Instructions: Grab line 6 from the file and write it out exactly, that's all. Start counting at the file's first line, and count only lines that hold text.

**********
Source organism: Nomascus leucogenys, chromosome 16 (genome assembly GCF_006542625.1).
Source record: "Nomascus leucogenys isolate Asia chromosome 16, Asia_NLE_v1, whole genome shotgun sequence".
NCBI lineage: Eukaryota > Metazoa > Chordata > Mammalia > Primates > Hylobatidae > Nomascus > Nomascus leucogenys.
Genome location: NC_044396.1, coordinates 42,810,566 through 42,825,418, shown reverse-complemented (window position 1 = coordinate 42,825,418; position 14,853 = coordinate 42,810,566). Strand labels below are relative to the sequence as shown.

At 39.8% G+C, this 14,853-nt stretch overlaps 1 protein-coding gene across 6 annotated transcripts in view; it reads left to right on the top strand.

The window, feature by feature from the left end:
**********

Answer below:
The window, feature by feature from the left end: